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Pay Your Interns, People


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Earlier this month, 40 former and current interns of Dualstar Entertainment Group filed a class action lawsuit. The plaintiffs argue that the company, owned by former Full House stars Mary-Kate and Ashley Olsen, should have paid its interns no less than minimum wage because their jobs were similar to their paid colleagues, and they did not receive any academic or vocational credit.

While these allegations, if true, seem to clearly go against the standards set forth by the federal Fair Labor Standards Act, I’m more interested in examining the moral and ethical implications of unpaid internships, particularly those implemented by for-profit companies, and how they can negatively impact a brand.

It’s easy to look back upon the broke college days and laugh about Ramen Noodle dinners and double-digit bank statements. But in the moment, it’s often a real struggle that leads to unhealthy eating habits, excessive stress and other unfortunate problems. Employers who went through it should understand that a paycheck of any size, even minimum wage, makes an enormous difference for those students struggling to get by.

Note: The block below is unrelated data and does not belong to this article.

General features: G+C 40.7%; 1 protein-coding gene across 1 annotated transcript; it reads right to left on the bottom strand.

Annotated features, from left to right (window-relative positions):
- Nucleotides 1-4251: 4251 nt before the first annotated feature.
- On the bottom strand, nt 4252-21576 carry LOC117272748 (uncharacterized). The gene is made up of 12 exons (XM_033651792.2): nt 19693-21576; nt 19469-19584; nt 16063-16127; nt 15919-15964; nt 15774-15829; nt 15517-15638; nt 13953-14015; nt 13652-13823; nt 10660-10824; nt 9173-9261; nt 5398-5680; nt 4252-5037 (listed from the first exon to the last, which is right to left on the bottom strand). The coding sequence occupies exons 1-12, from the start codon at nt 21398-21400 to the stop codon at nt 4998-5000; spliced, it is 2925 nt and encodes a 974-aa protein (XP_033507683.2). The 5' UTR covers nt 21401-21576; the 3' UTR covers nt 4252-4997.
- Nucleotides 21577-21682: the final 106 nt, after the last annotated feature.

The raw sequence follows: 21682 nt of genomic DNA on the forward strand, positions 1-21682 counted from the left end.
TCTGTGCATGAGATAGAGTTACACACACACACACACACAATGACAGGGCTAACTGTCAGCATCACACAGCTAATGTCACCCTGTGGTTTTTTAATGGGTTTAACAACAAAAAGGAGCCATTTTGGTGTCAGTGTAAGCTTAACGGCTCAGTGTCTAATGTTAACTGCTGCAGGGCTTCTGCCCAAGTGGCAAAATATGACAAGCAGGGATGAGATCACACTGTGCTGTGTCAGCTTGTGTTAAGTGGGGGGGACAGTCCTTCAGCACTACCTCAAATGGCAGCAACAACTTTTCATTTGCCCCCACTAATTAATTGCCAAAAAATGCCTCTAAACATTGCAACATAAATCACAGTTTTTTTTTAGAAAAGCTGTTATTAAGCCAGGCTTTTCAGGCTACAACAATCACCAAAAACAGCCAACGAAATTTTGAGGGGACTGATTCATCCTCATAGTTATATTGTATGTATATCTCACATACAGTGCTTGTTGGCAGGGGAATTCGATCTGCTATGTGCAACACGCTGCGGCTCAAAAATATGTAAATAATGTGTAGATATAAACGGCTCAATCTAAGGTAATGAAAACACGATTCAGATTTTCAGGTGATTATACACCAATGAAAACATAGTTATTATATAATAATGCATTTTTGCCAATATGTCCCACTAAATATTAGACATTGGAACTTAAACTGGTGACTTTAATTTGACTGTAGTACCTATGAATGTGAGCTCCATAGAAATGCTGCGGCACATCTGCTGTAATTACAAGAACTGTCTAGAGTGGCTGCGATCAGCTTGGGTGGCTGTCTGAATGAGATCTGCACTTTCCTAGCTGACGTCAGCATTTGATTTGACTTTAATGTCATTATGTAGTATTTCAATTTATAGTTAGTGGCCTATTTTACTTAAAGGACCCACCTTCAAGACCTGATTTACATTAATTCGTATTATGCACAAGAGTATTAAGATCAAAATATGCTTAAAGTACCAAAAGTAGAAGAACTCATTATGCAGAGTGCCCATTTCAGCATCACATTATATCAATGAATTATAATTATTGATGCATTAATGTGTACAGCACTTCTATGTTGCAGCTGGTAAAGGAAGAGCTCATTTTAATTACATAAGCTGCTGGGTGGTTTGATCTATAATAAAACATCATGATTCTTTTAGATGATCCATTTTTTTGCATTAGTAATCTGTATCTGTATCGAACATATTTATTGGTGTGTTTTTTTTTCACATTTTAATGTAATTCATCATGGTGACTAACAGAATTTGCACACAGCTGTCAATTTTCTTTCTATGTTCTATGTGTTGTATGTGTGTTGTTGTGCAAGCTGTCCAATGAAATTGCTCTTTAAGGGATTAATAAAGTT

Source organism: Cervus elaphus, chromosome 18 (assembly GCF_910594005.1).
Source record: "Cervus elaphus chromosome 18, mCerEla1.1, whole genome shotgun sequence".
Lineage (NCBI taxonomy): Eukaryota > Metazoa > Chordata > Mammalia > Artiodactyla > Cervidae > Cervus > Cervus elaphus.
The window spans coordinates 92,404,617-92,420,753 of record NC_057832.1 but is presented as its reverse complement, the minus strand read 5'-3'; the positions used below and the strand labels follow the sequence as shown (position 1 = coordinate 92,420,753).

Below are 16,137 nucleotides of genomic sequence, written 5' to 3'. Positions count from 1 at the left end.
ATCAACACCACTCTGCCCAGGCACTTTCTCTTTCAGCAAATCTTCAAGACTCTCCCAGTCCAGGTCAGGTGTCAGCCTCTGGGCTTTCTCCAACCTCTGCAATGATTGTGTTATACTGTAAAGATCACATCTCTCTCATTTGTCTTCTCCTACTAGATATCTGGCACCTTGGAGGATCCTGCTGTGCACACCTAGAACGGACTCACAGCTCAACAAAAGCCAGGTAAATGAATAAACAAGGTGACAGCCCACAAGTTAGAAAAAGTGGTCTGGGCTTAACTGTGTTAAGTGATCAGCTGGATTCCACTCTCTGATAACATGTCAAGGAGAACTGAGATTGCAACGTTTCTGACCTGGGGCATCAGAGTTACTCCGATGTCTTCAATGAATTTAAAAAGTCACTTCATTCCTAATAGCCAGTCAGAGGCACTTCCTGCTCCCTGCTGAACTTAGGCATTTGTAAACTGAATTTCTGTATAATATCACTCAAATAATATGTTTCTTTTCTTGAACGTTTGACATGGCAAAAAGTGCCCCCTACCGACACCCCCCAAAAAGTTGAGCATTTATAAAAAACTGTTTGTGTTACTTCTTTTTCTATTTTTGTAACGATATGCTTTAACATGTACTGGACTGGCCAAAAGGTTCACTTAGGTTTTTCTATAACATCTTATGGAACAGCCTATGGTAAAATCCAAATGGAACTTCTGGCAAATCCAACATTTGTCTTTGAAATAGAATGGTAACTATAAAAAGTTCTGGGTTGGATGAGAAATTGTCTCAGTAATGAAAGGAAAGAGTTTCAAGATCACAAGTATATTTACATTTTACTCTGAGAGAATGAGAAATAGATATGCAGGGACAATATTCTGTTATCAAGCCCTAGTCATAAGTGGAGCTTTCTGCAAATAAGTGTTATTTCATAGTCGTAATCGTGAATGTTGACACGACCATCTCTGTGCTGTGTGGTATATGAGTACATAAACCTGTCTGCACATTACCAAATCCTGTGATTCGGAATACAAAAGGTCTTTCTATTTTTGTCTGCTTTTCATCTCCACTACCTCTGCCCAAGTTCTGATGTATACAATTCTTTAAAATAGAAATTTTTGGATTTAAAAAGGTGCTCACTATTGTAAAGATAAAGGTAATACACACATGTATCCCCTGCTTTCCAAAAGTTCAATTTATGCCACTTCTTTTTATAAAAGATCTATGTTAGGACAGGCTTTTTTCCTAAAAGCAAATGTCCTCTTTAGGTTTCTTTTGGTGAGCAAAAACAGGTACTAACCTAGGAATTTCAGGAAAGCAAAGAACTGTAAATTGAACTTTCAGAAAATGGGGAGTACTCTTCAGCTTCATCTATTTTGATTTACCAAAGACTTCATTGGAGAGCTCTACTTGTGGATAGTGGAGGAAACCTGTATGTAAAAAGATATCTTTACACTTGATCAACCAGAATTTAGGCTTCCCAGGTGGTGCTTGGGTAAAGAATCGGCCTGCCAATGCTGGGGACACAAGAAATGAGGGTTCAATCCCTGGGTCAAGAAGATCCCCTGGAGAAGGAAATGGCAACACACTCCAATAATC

Mary-Kate and Ashley, on the other hand, were each worth an estimated $150 million during the year they attended NYU. This is not a knock on their early success; it’s a knock on their utter lack of empathy for the unpaid interns contributing to their for-profit venture.

The case against the Olsen twins portrays them as shrewd and greed-driven businesspeople, regardless of the legal outcome.

If a company is willing to exploit its own team members, including interns, what’s to stop them from taking advantage of their customers and business partners as well?

Compensation is more than a financial decision; it’s a values decision. Politics aside, most can agree Vice President Joe Biden nailed it when he said, “Don’t tell me what you value, show me your budget, and I’ll tell you what you value.” Employers – don’t tell your interns they’re valued. Step up and show them.

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